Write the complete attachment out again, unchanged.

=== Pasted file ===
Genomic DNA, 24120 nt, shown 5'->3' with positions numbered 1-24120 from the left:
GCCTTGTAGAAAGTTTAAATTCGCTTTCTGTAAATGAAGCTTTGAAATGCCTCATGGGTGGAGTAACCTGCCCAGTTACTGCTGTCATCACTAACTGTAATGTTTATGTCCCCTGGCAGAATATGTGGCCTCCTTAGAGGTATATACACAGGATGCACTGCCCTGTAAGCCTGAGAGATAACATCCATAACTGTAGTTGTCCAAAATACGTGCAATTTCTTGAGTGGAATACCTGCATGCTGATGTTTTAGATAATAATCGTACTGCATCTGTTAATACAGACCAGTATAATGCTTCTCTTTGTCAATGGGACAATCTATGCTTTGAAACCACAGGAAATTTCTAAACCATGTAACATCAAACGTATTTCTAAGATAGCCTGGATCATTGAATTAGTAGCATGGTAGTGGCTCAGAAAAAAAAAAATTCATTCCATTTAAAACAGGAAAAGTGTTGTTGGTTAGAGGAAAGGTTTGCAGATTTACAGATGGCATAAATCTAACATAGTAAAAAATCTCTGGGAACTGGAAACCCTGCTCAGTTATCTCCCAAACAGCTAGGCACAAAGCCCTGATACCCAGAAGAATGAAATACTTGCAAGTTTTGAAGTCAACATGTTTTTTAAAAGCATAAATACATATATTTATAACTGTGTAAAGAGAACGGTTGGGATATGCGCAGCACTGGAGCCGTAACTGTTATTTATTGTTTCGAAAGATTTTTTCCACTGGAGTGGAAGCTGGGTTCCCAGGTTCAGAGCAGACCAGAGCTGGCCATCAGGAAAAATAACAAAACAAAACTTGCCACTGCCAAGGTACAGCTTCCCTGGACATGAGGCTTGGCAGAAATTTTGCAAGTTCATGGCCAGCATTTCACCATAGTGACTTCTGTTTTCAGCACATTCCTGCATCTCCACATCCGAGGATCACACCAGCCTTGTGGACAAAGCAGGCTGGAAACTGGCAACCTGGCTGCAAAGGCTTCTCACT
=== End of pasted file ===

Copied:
Genomic DNA, 24120 nt, shown 5'->3' with positions numbered 1-24120 from the left:
GCCTTGTAGAAAGTTTAAATTCGCTTTCTGTAAATGAAGCTTTGAAATGCCTCATGGGTGGAGTAACCTGCCCAGTTACTGCTGTCATCACTAACTGTAATGTTTATGTCCCCTGGCAGAATATGTGGCCTCCTTAGAGGTATATACACAGGATGCACTGCCCTGTAAGCCTGAGAGATAACATCCATAACTGTAGTTGTCCAAAATACGTGCAATTTCTTGAGTGGAATACCTGCATGCTGATGTTTTAGATAATAATCGTACTGCATCTGTTAATACAGACCAGTATAATGCTTCTCTTTGTCAATGGGACAATCTATGCTTTGAAACCACAGGAAATTTCTAAACCATGTAACATCAAACGTATTTCTAAGATAGCCTGGATCATTGAATTAGTAGCATGGTAGTGGCTCAGAAAAAAAAAAATTCATTCCATTTAAAACAGGAAAAGTGTTGTTGGTTAGAGGAAAGGTTTGCAGATTTACAGATGGCATAAATCTAACATAGTAAAAAATCTCTGGGAACTGGAAACCCTGCTCAGTTATCTCCCAAACAGCTAGGCACAAAGCCCTGATACCCAGAAGAATGAAATACTTGCAAGTTTTGAAGTCAACATGTTTTTTAAAAGCATAAATACATATATTTATAACTGTGTAAAGAGAACGGTTGGGATATGCGCAGCACTGGAGCCGTAACTGTTATTTATTGTTTCGAAAGATTTTTTCCACTGGAGTGGAAGCTGGGTTCCCAGGTTCAGAGCAGACCAGAGCTGGCCATCAGGAAAAATAACAAAACAAAACTTGCCACTGCCAAGGTACAGCTTCCCTGGACATGAGGCTTGGCAGAAATTTTGCAAGTTCATGGCCAGCATTTCACCATAGTGACTTCTGTTTTCAGCACATTCCTGCATCTCCACATCCGAGGATCACACCAGCCTTGTGGACAAAGCAGGCTGGAAACTGGCAACCTGGCTGCAAAGGCTTCTCACT